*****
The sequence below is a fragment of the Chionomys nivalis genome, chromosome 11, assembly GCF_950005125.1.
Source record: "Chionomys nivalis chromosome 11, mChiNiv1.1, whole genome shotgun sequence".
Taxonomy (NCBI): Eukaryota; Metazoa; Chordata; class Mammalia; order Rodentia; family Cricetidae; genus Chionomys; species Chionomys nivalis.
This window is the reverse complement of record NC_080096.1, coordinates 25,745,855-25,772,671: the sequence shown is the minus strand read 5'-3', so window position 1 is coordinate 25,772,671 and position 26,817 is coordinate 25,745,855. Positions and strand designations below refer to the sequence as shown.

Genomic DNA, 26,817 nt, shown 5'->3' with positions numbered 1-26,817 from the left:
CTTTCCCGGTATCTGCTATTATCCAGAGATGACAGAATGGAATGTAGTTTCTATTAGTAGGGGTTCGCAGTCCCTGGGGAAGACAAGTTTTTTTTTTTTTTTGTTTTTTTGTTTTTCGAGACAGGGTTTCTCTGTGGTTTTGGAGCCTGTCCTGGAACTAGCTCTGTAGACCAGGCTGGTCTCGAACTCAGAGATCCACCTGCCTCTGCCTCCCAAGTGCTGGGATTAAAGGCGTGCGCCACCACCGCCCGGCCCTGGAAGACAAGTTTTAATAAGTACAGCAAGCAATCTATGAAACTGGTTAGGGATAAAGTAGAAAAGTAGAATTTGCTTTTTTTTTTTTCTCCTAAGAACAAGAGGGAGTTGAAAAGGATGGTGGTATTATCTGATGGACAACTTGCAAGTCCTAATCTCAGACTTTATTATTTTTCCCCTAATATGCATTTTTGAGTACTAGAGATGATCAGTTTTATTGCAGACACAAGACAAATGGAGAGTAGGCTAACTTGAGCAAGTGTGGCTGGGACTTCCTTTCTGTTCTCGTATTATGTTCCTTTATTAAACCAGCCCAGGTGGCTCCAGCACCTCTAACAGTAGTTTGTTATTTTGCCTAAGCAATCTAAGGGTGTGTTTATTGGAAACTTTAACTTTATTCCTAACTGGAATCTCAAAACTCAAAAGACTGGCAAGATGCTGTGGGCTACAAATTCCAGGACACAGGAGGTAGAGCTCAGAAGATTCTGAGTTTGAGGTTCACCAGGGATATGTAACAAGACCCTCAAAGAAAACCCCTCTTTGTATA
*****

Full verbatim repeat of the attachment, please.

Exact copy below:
The sequence below is a fragment of the Chionomys nivalis genome, chromosome 11, assembly GCF_950005125.1.
Source record: "Chionomys nivalis chromosome 11, mChiNiv1.1, whole genome shotgun sequence".
Taxonomy (NCBI): Eukaryota; Metazoa; Chordata; class Mammalia; order Rodentia; family Cricetidae; genus Chionomys; species Chionomys nivalis.
This window is the reverse complement of record NC_080096.1, coordinates 25,745,855-25,772,671: the sequence shown is the minus strand read 5'-3', so window position 1 is coordinate 25,772,671 and position 26,817 is coordinate 25,745,855. Positions and strand designations below refer to the sequence as shown.

Genomic DNA, 26,817 nt, shown 5'->3' with positions numbered 1-26,817 from the left:
CTTTCCCGGTATCTGCTATTATCCAGAGATGACAGAATGGAATGTAGTTTCTATTAGTAGGGGTTCGCAGTCCCTGGGGAAGACAAGTTTTTTTTTTTTTTTGTTTTTTTGTTTTTCGAGACAGGGTTTCTCTGTGGTTTTGGAGCCTGTCCTGGAACTAGCTCTGTAGACCAGGCTGGTCTCGAACTCAGAGATCCACCTGCCTCTGCCTCCCAAGTGCTGGGATTAAAGGCGTGCGCCACCACCGCCCGGCCCTGGAAGACAAGTTTTAATAAGTACAGCAAGCAATCTATGAAACTGGTTAGGGATAAAGTAGAAAAGTAGAATTTGCTTTTTTTTTTTTCTCCTAAGAACAAGAGGGAGTTGAAAAGGATGGTGGTATTATCTGATGGACAACTTGCAAGTCCTAATCTCAGACTTTATTATTTTTCCCCTAATATGCATTTTTGAGTACTAGAGATGATCAGTTTTATTGCAGACACAAGACAAATGGAGAGTAGGCTAACTTGAGCAAGTGTGGCTGGGACTTCCTTTCTGTTCTCGTATTATGTTCCTTTATTAAACCAGCCCAGGTGGCTCCAGCACCTCTAACAGTAGTTTGTTATTTTGCCTAAGCAATCTAAGGGTGTGTTTATTGGAAACTTTAACTTTATTCCTAACTGGAATCTCAAAACTCAAAAGACTGGCAAGATGCTGTGGGCTACAAATTCCAGGACACAGGAGGTAGAGCTCAGAAGATTCTGAGTTTGAGGTTCACCAGGGATATGTAACAAGACCCTCAAAGAAAACCCCTCTTTGTATA